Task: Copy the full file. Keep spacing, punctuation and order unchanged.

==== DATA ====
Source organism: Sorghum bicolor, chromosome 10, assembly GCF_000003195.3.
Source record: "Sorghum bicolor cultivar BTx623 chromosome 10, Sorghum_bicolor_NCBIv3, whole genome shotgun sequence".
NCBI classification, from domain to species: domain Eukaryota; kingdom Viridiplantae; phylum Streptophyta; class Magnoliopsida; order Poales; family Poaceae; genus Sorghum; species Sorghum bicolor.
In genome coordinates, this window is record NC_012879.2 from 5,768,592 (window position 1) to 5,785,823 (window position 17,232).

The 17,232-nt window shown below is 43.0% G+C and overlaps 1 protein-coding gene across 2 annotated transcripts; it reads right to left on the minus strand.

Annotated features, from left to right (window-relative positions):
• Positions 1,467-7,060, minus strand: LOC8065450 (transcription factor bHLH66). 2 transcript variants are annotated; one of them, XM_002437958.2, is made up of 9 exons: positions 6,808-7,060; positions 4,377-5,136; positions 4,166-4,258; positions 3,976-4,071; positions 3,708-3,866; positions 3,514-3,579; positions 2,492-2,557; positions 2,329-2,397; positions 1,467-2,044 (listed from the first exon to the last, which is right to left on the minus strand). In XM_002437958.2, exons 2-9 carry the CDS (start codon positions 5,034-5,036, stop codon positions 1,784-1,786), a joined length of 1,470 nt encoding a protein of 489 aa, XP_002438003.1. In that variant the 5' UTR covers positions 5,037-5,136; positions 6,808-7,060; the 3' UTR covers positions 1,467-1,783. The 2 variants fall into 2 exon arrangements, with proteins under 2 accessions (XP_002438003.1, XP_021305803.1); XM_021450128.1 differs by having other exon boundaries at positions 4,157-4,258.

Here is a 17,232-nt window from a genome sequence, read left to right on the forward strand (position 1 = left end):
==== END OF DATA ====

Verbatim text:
Source organism: Sorghum bicolor, chromosome 10, assembly GCF_000003195.3.
Source record: "Sorghum bicolor cultivar BTx623 chromosome 10, Sorghum_bicolor_NCBIv3, whole genome shotgun sequence".
NCBI classification, from domain to species: domain Eukaryota; kingdom Viridiplantae; phylum Streptophyta; class Magnoliopsida; order Poales; family Poaceae; genus Sorghum; species Sorghum bicolor.
In genome coordinates, this window is record NC_012879.2 from 5,768,592 (window position 1) to 5,785,823 (window position 17,232).

The 17,232-nt window shown below is 43.0% G+C and overlaps 1 protein-coding gene across 2 annotated transcripts; it reads right to left on the minus strand.

Annotated features, from left to right (window-relative positions):
• Positions 1,467-7,060, minus strand: LOC8065450 (transcription factor bHLH66). 2 transcript variants are annotated; one of them, XM_002437958.2, is made up of 9 exons: positions 6,808-7,060; positions 4,377-5,136; positions 4,166-4,258; positions 3,976-4,071; positions 3,708-3,866; positions 3,514-3,579; positions 2,492-2,557; positions 2,329-2,397; positions 1,467-2,044 (listed from the first exon to the last, which is right to left on the minus strand). In XM_002437958.2, exons 2-9 carry the CDS (start codon positions 5,034-5,036, stop codon positions 1,784-1,786), a joined length of 1,470 nt encoding a protein of 489 aa, XP_002438003.1. In that variant the 5' UTR covers positions 5,037-5,136; positions 6,808-7,060; the 3' UTR covers positions 1,467-1,783. The 2 variants fall into 2 exon arrangements, with proteins under 2 accessions (XP_002438003.1, XP_021305803.1); XM_021450128.1 differs by having other exon boundaries at positions 4,157-4,258.

Here is a 17,232-nt window from a genome sequence, read left to right on the forward strand (position 1 = left end):